Dad

He is sitting where I expect him to be, in the chair that sits in front of his bed but that also faces the television. His eyes are closed but there’s a very good chance that he’s awake. I’ve come to visit my father: Room 315, Westmount One nursing home. For residents living on floors 4 through 11, Westmount One is a senior’s residence with many of the amenities that come along with one: an activities specialist to keep the residents busy, a swanky dining room in the basement, tea time every day at 3 p.m. But for those living on floor two and three, for thousands of dollars extra per month, nursing care is added to the mix. A member of the special care staff will come to your room to bathe you, change your diaper and clean up after you should you soil yourself or the bathroom floor. My father has lived at Westmount One for about five years, at least four of them on the third floor.

Is it any wonder that he has no zest for life? Like many men at 90, life must be lived on their terms or not at all. There’s no place for adapting to a life that doesn’t have its share of pleasures, which for my dad has meant owning his own condo and doing his thing. Among his passions were playing on his electric piano or playing tennis, watching classics on TV late at night. He liked going to Florida for a month or so in the winter. He enjoyed cycling along the Lachine Canal and going to garage sales with his girlfriend, Shirley.

This all changed when the nightmare that is mental illness took over his life. He had kept it at bay since the early 1990’s when, following a deep depression and a suicidal attempt, my dad’s boat was righted with a lithium prescription.

No one told him that 16 years later, constant use of lithium could be lethal to his kidneys. My dad started falling, internal bleeding in his brain might have resulted, and all hell broke loose in the winter of 2006-07. By February, he was in the psychiatric ward of the Jewish General Hospital, not a happy place to be, and my father couldn’t stop talking about being there “for life”, as if he had been sentenced by a judge and jury to spend the rest of his days there, at times in the regular ward but often in the high surveillance area which is reserved for high risk patients and where my father was sent by the doctors when his constant talk of killing himself made him a serious risk. That particular ward did resemble a jail; one had to be buzzed in and patients had little if no privacy.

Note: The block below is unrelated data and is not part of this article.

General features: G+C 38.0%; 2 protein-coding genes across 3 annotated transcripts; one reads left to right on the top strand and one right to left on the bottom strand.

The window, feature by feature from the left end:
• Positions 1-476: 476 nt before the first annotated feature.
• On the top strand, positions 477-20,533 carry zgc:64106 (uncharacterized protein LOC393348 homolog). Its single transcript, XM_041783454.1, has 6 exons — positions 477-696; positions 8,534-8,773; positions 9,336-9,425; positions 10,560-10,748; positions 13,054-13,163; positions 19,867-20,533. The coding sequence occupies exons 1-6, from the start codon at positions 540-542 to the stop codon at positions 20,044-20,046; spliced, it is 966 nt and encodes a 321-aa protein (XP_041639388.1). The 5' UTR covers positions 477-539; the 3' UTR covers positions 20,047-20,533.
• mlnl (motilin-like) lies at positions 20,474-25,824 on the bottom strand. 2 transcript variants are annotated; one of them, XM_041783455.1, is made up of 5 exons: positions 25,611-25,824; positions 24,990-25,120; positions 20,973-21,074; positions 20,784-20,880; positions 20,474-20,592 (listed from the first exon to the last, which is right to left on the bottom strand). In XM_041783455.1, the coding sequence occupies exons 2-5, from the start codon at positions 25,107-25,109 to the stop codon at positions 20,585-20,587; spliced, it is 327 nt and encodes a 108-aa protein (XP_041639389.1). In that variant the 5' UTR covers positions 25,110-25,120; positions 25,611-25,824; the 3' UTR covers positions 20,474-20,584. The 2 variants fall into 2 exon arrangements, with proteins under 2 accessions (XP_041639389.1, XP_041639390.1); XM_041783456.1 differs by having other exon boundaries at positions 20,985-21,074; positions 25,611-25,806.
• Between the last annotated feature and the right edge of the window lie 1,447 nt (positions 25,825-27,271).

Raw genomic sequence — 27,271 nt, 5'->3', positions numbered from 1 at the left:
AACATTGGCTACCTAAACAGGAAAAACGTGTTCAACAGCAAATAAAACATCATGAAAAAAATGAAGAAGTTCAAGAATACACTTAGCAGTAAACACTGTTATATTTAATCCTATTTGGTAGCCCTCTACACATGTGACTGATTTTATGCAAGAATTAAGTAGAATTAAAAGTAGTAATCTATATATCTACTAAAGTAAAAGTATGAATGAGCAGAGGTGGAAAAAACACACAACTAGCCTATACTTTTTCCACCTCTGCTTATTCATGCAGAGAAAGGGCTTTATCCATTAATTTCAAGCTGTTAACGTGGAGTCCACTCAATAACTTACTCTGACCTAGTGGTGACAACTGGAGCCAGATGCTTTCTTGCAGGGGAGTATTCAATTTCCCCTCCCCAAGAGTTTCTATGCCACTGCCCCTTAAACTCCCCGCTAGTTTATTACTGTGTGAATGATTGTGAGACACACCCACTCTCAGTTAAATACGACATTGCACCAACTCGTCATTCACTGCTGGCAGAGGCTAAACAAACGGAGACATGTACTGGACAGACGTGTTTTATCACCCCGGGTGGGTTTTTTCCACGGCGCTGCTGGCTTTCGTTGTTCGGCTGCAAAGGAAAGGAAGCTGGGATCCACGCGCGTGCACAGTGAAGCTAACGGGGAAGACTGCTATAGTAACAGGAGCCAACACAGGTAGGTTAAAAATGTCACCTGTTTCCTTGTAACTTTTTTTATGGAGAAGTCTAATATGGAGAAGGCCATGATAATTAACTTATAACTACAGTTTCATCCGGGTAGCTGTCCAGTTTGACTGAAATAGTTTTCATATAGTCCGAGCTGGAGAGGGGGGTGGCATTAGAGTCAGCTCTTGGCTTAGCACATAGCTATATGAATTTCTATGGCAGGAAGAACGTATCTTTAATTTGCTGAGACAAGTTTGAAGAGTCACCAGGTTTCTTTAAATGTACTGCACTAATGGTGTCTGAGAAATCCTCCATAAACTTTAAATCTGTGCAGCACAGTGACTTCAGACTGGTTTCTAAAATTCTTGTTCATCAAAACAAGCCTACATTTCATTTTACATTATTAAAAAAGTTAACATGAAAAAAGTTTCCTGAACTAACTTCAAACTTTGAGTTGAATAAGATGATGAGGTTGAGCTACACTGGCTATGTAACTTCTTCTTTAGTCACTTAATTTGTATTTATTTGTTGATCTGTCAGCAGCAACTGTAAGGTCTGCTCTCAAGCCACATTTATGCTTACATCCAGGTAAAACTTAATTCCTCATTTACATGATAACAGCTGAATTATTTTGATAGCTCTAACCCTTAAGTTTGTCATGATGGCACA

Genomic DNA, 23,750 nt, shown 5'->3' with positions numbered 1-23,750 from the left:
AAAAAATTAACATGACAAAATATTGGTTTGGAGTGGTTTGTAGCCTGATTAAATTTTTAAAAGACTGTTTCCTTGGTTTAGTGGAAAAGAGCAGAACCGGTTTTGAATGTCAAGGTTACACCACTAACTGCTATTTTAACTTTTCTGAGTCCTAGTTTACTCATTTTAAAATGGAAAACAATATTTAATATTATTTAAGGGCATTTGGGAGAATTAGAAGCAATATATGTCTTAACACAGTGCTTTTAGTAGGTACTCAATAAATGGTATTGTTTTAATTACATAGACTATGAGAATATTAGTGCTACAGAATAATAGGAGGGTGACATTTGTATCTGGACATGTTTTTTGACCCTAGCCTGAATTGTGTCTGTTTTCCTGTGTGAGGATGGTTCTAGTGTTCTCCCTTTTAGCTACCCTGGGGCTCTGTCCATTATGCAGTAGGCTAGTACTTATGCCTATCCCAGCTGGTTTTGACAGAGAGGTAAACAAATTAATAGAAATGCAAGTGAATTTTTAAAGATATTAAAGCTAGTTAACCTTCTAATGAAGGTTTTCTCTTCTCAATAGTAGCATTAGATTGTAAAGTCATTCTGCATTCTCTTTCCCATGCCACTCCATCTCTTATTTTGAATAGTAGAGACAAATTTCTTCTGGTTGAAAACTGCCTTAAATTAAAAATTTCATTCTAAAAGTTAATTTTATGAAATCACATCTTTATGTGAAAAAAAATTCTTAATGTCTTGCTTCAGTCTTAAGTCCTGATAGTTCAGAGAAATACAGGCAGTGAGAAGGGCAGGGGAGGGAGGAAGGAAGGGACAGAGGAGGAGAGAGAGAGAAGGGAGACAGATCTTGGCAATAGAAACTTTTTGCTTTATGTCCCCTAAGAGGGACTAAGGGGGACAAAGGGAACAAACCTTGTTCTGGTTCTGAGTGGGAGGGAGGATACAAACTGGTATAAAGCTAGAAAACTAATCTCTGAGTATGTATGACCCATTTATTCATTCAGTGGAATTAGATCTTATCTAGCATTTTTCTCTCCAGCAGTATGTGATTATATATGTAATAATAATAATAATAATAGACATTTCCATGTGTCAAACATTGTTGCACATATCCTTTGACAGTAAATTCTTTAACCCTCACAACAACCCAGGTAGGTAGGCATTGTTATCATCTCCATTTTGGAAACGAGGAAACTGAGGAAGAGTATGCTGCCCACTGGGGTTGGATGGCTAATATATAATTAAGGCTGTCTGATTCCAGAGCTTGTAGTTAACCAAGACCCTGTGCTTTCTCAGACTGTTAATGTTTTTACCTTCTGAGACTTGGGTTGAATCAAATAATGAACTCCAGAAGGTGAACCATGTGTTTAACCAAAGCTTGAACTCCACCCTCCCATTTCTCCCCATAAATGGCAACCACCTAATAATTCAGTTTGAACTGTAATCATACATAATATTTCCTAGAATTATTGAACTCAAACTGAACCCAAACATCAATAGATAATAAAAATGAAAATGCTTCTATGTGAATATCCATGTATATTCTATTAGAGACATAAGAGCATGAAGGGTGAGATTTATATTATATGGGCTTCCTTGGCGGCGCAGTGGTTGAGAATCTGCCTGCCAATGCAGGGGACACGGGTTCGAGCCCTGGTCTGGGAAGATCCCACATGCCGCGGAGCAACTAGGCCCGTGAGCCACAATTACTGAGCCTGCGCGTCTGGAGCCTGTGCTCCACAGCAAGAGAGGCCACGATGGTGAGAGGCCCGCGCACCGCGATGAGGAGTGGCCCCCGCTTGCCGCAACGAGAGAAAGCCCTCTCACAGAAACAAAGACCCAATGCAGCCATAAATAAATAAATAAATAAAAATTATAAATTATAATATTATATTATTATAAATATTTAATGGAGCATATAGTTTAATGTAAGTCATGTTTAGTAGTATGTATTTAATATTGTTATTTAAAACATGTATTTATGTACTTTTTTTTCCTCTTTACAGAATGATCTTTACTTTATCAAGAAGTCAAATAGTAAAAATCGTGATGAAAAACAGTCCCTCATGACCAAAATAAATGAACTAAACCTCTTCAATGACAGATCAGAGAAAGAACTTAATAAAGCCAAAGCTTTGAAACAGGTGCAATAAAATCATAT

He was finally let go only to return again. One day he tried to do himself in with a mouthful of pills and was saved in time when he admitted it to a nurse. The last straw for the family was when he tried to jump off the 11th floor of his Cavendish Street condo. We found Westmount One and following the final release from the hospital, signed him up.

My father later admitted that he didn’t have the guts to jump. He was just measuring the distance, he told me, that afternoon I caught him standing on a little chair on the balcony looking over the edge. “I wouldn’t have jumped, Ronnie,” he said much later, “I was too frightened to do it, falling all that way.”

Failing to go through with a suicide attempt didn’t make my father’s misery any less. It’s not that he became happy that he wasn’t successful. On the contrary. Many times during a visit to Room 315 he has implored me to be his accomplice in ending his life. He has now given up that route but when I ask him now how he is he just shakes his head. I know what he’s thinking, what he’s trying to communicate: I don’t want to be here. I don’t want to be alive. I’m sure that if his communication skills were better (it seems that he says only a few words a day) he might express his bitterness at God for still being alive. I know that he loves me and wouldn’t hold a grudge against me for doing something as unthinkable as helping him end his life.

It’s not as if he is living with a painful disease that torments his every waking moment. However, the psychological pain that my father goes through every day is probably as real as physical pain. The idea of aiding his demise has tempted me from time to time; he has been seriously unhappy for long stretches, but I’m a coward too, I suppose, and am not ready to do anything so radical when it comes to taking the life of another human being. It’s also a crime.